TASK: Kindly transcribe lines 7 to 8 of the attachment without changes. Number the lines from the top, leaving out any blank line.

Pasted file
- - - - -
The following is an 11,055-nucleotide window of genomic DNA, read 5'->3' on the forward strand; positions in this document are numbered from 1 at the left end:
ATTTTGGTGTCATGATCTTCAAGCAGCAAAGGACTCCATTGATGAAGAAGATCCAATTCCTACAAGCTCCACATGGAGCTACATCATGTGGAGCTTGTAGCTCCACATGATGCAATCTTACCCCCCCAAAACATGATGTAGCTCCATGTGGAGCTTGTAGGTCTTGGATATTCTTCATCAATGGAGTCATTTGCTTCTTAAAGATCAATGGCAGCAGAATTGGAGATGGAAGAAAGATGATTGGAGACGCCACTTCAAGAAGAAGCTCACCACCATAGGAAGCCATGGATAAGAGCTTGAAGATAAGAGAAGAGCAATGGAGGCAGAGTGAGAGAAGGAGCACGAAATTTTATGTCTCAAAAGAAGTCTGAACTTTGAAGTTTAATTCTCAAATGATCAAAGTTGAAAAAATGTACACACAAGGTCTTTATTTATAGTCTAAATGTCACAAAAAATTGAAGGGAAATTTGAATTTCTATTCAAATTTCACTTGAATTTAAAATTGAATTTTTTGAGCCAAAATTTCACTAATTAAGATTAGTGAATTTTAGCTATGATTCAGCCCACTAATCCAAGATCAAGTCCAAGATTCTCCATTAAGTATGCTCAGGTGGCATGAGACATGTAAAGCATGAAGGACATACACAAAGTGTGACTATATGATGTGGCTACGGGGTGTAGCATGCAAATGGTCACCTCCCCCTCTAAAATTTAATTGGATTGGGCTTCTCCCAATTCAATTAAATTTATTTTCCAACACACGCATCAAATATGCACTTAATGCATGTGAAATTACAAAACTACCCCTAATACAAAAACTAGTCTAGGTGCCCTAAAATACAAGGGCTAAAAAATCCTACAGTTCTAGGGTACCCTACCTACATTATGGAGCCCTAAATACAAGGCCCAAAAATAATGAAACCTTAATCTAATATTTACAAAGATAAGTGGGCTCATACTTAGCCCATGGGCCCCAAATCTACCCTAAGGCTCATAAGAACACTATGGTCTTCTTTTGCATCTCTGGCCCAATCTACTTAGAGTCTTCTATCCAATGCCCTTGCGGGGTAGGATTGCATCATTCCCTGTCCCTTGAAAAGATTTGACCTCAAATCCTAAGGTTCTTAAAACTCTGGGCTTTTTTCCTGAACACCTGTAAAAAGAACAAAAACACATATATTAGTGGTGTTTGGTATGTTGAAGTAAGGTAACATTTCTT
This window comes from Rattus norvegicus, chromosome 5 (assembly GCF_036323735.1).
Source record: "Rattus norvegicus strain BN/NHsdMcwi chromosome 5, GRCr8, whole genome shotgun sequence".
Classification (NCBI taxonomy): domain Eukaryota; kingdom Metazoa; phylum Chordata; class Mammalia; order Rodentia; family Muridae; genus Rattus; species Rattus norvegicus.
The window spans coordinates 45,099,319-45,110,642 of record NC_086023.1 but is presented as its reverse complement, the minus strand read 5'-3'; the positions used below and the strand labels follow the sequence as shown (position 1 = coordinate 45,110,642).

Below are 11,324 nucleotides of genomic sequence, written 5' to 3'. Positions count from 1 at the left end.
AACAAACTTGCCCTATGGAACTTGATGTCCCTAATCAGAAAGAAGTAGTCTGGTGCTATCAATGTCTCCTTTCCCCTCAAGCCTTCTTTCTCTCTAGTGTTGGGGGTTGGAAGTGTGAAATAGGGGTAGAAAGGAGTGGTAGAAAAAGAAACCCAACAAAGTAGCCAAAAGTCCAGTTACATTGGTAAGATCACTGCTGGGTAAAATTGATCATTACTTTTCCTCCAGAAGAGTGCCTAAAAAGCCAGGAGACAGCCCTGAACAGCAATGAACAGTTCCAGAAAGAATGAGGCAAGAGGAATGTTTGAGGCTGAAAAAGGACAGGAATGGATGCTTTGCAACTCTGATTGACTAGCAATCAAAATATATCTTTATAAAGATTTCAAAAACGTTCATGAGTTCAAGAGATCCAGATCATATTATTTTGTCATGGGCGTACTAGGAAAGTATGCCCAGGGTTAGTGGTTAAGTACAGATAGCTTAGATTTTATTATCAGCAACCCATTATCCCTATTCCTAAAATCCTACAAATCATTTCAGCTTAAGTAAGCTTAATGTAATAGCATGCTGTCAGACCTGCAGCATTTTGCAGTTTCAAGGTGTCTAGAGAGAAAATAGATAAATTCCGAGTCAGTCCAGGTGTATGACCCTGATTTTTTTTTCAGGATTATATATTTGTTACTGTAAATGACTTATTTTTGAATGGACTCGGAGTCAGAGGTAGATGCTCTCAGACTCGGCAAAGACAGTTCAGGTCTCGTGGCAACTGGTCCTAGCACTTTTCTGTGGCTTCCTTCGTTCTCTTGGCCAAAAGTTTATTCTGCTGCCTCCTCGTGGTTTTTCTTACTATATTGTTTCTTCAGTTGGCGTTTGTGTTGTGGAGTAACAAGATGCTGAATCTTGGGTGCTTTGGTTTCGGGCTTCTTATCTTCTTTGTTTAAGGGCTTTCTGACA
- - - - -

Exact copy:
Below are 11,324 nucleotides of genomic sequence, written 5' to 3'. Positions count from 1 at the left end.
AACAAACTTGCCCTATGGAACTTGATGTCCCTAATCAGAAAGAAGTAGTCTGGTGCTATCAATGTCTCCTTTCCCCTCAAGCCTTCTTTCTCTCTAGTGTTGGGGGTTGGAAGTGTGAAATAGGGGTAGAAAGGAGTGGTAGAAAAAGAAACCCAACAAAGTAGCCAAAAGTCCAGTTACATTGGTAAGATCACTGCTGGGTAAAATTGATCATTACTTTTCCTCCAGAAGAGTGCCTAAAAAGCCAGGAGACAGCCCTGAACAGCAATGAACAGTTCCAGAAAGAATGAGGCAAGAGGAATGTTTGAGGCTGAAAAAGGACAGGAATGGATGCTTTGCAACTCTGATTGACTAGCAATCAAAATATATCTTTATAAAGATTTCAAAAACGTTCATGAGTTCAAGAGATCCAGATCATATTATTTTGTCATGGGCGTACTAGGAAAGTATGCCCAGGGTTAGTGGTTAAGTACAGATAGCTTAGATTTTATTATCAGCAACCCATTATCCCTATTCCTAAAATCCTACAAATCATTTCAGCTTAAGTAAGCTTAATGTAATAGCATGCTGTCAGACCTGCAGCATTTTGCAGTTTCAAGGTGTCTAGAGAGAAAATAGATAAATTCCGAGTCAGTCCAGGTGTATGACCCTGATTTTTTTTTCAGGATTATATATTTGTTACTGTAAATGACTTATTTTTGAATGGACTCGGAGTCAGAGGTAGATGCTCTCAGACTCGGCAAAGACAGTTCAGGTCTCGTGGCAACTGGTCCTAGCACTTTTCTGTGGCTTCCTTCGTTCTCTTGGCCAAAAGTTTATTCTGCTGCCTCCTCGTGGTTTTTCTTACTATATTGTTTCTTCAGTTGGCGTTTGTGTTGTGGAGTAACAAGATGCTGAATCTTGGGTGCTTTGGTTTCGGGCTTCTTATCTTCTTTGTTTAAGGGCTTTCTGACA